Imapact Story

“I am no longer an IDP” – Sudharmini’s story

Sivakumar Sudharmini was just ten years old when she and her family were displaced from their home in Jaffna . She remembers little about that time; not surprising as the year was 1990.

Today, Sudharmini and her family are back home in Urani, in the North of Sri Lanka, more than 25 years since they were displaced when their property became part of the military High Security Zones in the North. “It feels good to be back in one place,” she says. “We moved so many times since I was little.”

Her mother Devarani (53) is able to vividly remember those difficult days. “Moving so much with a young child was very hard,” she recalls.

Sudharmini also faced the same experience. Having married while in displacement, she had two children of her own and had to move a lot. “We had no money. When the children fell ill, getting treatment for them was a really difficult task,” she explains. She tried her best to ensure her children received their education even though they were so far away from home.

Now, the family is settling back on their land with the support of the Peacebuilding Fund which is providing temporary housing and latrines to returning families. With a funding base of $1.47 million, the project is providing assistance to facilitate the safe and immediate resettlement of Internally Displaced Persons to land released by the Government from former High Security Zones. The PBF is also supporting peacebuilding and reconciliation efforts of the current government, which was elected to office in January 2015.

To support her family, Sudharmini worked as a packer for a small coffee packing business. She still works there, although making ends meet is very difficult. Still, she has a home, for which she is very grateful.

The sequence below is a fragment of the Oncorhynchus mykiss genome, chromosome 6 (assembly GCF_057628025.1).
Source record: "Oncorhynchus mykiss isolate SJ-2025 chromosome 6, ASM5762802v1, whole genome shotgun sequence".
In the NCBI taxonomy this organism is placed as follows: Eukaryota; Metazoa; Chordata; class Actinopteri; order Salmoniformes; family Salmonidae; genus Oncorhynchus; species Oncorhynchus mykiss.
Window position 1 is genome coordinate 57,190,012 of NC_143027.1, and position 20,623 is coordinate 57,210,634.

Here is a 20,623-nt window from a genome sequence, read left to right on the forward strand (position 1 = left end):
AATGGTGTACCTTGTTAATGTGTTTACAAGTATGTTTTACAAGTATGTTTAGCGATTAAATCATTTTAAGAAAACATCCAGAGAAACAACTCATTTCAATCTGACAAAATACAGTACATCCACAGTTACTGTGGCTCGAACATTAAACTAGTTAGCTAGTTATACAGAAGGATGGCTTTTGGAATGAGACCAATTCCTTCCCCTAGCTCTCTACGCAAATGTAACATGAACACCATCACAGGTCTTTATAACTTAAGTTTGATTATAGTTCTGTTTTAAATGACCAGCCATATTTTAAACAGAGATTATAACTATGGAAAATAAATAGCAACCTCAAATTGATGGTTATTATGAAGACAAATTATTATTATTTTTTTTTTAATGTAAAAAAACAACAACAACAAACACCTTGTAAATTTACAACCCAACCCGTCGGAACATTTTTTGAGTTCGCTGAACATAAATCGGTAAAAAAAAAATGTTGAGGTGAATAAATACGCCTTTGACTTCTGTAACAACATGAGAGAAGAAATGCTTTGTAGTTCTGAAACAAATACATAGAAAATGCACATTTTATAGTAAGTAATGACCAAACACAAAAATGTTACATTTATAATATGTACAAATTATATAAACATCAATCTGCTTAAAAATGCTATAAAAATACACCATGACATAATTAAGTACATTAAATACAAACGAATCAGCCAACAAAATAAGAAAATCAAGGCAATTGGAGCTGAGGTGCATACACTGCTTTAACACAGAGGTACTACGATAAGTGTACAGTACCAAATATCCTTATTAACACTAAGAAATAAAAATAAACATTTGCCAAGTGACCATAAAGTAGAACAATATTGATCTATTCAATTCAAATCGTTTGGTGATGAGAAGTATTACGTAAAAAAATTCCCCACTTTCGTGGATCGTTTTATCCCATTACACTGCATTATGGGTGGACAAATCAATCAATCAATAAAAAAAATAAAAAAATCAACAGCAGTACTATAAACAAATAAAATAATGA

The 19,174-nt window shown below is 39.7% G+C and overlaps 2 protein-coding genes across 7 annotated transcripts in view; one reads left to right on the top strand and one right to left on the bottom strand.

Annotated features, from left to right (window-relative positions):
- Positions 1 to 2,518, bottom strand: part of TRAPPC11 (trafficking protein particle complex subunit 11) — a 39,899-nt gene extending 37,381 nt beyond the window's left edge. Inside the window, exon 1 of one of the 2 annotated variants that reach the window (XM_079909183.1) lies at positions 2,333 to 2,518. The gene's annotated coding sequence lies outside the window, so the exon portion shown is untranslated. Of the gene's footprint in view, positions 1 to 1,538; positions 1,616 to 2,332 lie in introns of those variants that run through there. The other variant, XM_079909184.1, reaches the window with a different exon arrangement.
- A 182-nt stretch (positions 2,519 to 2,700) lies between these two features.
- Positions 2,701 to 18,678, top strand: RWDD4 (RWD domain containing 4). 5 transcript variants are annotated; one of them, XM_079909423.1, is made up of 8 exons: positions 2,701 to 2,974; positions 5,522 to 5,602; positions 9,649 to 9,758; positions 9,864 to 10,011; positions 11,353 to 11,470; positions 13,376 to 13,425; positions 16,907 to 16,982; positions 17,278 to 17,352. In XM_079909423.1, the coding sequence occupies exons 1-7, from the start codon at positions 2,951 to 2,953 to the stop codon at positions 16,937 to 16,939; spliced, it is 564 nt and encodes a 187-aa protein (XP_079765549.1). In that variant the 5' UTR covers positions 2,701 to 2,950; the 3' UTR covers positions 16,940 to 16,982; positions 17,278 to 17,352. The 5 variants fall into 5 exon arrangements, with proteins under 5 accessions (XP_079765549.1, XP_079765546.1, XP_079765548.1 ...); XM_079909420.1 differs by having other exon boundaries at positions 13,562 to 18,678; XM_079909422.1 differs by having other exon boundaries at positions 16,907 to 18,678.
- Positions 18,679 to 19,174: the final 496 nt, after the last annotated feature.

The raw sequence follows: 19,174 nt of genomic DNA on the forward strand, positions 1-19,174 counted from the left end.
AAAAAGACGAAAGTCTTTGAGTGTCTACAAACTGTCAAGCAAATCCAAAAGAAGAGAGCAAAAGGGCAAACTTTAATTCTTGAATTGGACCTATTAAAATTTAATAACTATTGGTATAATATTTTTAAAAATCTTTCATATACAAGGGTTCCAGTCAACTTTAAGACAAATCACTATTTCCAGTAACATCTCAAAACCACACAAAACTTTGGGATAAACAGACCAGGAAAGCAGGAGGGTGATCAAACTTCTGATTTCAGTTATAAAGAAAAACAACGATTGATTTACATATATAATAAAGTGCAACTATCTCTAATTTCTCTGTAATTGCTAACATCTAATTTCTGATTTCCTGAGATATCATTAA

“Once we moved back here, UNHCR facilitated the construction of our temporary home. It was a great help, as we could not afford to build anything for ourselves at that point. Each family even received latrines from UNICEF and soon we will have the water supply,” she says. Currently, the families are using the community water supply provided by the Ministry of Resettlement.

Now, Sudharmini and her family are looking forward to the completion of their permanent house, which has been provided to the resettling families by the government together with other development partners. “It’s nice how little by little, our home is coming up. The main thing is that after all these years, we have a solid structure to live in.”

Once her permanent house is soon complete, Sudharmini plans to use her temporary house to start a small grocery shop. “It’s a good solid structure. I have many plans and one is to start a grocery in the place we lived in since we came back.”

She continues, ‘Even in displacement, the UN helped us so much, and they are still doing so. I am so grateful to the UN for helping us to settle back after so long.”

“I am no longer an IDP. That is the happiness I feel.”